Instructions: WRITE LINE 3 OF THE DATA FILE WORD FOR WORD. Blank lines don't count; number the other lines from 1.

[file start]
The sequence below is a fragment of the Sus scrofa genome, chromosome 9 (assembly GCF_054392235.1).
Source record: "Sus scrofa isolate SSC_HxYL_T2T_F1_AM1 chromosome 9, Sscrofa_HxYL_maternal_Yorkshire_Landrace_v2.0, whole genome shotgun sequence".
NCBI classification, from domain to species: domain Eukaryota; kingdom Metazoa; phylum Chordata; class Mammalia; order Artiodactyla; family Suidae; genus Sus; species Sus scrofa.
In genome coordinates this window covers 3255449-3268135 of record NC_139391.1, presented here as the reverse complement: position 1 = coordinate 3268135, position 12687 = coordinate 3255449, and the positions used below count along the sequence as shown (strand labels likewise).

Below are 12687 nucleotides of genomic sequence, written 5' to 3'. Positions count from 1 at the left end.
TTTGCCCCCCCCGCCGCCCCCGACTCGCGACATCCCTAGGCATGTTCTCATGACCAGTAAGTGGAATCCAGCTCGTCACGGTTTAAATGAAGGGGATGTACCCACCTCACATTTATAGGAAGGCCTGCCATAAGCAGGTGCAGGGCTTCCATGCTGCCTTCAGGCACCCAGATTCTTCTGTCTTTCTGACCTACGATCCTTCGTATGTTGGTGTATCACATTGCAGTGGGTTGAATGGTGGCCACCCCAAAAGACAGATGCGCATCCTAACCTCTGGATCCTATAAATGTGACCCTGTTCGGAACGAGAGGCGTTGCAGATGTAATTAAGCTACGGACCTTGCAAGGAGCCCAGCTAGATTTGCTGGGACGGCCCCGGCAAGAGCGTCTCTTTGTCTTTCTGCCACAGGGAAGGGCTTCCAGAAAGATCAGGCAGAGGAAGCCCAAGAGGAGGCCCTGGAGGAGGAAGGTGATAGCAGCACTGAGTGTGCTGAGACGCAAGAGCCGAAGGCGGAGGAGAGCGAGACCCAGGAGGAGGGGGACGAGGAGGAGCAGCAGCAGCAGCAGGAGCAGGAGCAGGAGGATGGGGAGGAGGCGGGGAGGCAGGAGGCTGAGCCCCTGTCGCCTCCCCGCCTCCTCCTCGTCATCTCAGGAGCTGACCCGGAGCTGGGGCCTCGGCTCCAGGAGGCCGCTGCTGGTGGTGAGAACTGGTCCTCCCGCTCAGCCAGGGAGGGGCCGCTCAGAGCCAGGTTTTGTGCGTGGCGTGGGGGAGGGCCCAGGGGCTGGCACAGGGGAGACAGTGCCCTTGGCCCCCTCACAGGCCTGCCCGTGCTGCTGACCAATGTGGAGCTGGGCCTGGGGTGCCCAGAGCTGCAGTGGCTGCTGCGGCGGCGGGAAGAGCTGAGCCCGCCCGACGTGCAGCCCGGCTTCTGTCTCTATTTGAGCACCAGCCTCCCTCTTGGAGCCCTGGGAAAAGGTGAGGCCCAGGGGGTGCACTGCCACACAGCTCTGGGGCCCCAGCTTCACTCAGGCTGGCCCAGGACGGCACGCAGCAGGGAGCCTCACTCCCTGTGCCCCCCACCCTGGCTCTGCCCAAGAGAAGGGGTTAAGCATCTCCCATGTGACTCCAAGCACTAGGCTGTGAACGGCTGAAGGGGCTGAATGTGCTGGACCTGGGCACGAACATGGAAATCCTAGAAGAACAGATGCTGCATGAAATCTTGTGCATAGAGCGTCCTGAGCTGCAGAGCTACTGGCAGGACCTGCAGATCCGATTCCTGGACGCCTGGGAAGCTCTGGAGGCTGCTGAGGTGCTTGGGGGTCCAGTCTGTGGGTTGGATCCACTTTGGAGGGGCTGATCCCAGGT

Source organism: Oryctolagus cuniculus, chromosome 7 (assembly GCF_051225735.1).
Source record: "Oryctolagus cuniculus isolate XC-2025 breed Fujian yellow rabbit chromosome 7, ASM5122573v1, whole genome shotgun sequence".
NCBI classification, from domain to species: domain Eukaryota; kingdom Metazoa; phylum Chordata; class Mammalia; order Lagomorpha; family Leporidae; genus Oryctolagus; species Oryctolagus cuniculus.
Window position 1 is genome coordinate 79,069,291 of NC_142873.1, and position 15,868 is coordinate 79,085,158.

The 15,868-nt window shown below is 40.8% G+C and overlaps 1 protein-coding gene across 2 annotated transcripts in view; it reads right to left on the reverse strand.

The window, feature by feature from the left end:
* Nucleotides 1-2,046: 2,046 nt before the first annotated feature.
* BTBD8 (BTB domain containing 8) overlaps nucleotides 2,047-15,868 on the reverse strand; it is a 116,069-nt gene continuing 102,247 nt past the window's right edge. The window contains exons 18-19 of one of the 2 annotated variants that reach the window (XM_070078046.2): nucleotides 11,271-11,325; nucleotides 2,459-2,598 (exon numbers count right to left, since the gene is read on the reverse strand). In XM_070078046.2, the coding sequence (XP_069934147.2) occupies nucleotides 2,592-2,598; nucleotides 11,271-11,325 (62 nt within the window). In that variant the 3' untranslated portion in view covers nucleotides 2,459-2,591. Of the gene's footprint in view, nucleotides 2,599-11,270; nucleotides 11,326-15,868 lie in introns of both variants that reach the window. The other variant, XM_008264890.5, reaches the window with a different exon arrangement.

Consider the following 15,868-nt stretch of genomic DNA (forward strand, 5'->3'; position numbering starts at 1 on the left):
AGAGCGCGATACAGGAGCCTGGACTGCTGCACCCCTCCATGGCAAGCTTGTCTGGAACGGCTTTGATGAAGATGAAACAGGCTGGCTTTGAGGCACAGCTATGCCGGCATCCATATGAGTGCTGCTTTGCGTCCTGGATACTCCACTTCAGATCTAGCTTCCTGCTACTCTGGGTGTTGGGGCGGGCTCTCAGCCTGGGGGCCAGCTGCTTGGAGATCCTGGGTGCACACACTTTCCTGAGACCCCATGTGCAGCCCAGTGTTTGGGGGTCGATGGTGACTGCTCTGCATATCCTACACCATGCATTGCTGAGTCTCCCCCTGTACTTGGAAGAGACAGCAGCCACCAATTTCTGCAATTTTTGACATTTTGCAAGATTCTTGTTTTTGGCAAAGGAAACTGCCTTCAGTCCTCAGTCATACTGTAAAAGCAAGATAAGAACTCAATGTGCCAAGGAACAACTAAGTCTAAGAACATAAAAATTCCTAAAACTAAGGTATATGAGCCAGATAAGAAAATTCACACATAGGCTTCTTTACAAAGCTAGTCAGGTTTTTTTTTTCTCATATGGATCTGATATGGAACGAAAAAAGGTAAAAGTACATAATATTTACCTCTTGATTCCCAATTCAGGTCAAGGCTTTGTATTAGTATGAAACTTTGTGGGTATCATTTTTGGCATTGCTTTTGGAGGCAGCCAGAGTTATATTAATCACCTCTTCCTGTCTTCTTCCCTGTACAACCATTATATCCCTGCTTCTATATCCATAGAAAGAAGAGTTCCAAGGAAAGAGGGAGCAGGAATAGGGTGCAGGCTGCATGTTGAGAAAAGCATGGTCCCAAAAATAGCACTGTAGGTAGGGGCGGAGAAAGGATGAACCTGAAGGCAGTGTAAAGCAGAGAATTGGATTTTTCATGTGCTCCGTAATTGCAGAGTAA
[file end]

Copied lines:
NCBI classification, from domain to species: domain Eukaryota; kingdom Metazoa; phylum Chordata; class Mammalia; order Artiodactyla; family Suidae; genus Sus; species Sus scrofa.